“Thirty three percent of Principal Investigators in the preliminary proposals were women. In the successful projects, 44% of Principal Investigators were women. Māori Principal Investigators made up 4.1% in the preliminary proposals and 5.3% in the successful proposals.”

“The increase in the number of Māori involved in successful proposals reflects the capacity building that has been under way for several years and, in particular, the emphasis on encouragingMāori to study right through to the PhD level. The proposals involving Māori researchers have been judged by top international referees as highly novel. In many cases, the proposals are multidisciplinary, use Mātauranga Māori, and confidently incorporate scientific and other disciplinary knowledge.”

Professor Gerrard noted that all proposals were judged by ten subject-area panels, informed by international referees, and chosen purely on merit.

Overall she says the Marsden Fund is a long term investment in New Zealand. “By supporting New Zealand researchers to carry out research without a view to how it might be applied, the Marsden Fund helps to build a strong research base for New Zealand which will benefit us all in time."

View list of all projects funded.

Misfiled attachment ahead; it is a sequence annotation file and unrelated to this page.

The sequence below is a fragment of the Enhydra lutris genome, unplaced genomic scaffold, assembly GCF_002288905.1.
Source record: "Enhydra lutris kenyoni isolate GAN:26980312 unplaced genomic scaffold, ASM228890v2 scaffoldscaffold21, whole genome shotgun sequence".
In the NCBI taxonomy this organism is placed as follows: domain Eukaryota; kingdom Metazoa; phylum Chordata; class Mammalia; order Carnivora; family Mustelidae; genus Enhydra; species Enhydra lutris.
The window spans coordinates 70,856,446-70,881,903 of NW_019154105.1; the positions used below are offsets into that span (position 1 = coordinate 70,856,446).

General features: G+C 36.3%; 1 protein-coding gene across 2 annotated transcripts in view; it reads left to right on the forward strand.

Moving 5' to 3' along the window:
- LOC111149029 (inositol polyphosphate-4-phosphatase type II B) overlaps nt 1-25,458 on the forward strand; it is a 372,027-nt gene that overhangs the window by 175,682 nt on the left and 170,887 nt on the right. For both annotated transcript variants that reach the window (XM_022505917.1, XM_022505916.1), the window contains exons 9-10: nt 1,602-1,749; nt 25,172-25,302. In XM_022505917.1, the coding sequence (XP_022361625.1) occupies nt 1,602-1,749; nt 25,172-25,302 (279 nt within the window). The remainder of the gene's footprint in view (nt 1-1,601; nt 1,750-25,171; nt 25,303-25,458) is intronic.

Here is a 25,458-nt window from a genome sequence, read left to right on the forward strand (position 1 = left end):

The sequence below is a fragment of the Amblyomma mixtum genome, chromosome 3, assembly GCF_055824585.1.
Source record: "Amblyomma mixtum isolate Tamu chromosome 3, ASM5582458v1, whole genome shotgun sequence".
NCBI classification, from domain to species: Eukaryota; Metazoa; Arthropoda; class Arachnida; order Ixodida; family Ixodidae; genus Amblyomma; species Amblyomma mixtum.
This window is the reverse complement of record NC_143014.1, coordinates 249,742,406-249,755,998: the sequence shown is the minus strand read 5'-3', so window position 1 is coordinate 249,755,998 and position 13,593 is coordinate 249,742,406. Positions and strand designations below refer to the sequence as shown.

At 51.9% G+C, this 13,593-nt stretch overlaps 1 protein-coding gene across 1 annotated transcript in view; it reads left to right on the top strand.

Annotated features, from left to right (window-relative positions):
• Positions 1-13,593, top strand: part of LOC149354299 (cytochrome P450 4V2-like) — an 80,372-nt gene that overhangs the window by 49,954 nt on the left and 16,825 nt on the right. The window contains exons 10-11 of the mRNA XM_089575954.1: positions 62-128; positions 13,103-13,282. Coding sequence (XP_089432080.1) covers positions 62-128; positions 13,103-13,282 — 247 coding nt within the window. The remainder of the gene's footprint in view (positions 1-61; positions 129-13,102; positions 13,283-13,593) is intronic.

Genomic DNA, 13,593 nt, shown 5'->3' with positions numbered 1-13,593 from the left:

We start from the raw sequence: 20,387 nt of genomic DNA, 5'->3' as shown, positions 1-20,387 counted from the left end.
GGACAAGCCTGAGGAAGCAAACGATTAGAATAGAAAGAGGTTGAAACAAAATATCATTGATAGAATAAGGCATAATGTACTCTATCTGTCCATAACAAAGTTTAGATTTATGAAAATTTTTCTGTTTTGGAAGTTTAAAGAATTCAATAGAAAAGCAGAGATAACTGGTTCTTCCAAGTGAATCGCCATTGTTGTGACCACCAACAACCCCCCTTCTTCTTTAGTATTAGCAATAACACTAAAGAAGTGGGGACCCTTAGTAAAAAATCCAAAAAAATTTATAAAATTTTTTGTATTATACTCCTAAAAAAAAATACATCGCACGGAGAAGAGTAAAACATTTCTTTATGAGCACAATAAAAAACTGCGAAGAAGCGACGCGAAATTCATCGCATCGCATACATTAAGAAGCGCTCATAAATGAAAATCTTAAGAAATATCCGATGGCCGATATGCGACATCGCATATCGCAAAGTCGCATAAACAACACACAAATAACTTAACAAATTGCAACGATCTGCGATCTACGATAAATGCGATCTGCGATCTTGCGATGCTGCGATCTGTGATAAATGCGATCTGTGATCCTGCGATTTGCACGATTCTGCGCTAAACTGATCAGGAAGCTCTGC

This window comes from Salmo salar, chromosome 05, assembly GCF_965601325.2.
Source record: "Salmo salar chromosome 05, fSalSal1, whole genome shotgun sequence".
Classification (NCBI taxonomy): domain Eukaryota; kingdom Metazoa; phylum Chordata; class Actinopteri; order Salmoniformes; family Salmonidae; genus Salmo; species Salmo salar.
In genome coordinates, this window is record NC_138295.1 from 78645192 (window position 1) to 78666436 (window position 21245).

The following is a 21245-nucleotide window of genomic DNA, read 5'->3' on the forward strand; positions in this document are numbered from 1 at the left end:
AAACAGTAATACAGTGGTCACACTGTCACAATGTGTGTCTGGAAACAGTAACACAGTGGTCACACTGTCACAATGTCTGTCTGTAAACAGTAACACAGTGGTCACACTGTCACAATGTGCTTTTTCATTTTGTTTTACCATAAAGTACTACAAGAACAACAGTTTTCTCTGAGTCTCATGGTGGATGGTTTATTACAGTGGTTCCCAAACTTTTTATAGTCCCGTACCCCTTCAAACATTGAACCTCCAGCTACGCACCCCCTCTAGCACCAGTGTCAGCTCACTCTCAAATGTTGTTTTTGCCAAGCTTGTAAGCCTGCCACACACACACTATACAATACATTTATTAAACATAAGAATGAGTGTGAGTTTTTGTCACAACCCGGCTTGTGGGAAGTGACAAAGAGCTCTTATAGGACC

2015 Funding Highlights

Here are a selection of projects funded in each panel:

Biomedical Sciences (BMS):

• Dr June-Chiew Han (University of Auckland) aims to use a unique piece of equipment to develop better mathematical models of how the heart contracts. This will have implications for understanding how heart disease can develop and the effects of high blood pressure.

• Dr Peter Jones (University of Otago) will investigate how oxidative stress in heart muscle cells adversely affects the way that the heart contracts and can ultimately lead to heart disease.

• Dr Deborah Williamson (University of Otago) will investigate how the increasing use of antiseptics for handwashing could actually be contributing to a rise in antibiotic resistance.

Cellular, Molecular and Physiological Biology (CMP):

• Dr Natasha Grimsey (University of Auckland) is investigating how specialised receptors in brain cells move to the cell surface to become active. As they play a vital role in transmitting signals though the nerve cells, this could help pave the way to develop new therapies in immune and inflammatory disease.

• Dr Martin Fronius (University of Otago) will investigate how changes in blood flow can be sensed by blood vessels and lead to changes in blood pressure through altering the amount of salt in the blood. This has implications for how blood pressure is regulated by the body.

• Professor Kevin Gould (Victoria University of Wellington) and Dr Kathy Schwinn (Plant and Food Research) will investigate how a native iceplant can withstand salt stress; this has implications for the development of salt tolerant crops in a world where salinity levels are increasing. Read in te reo.

Ecology, Evolution and Behaviour (EEB):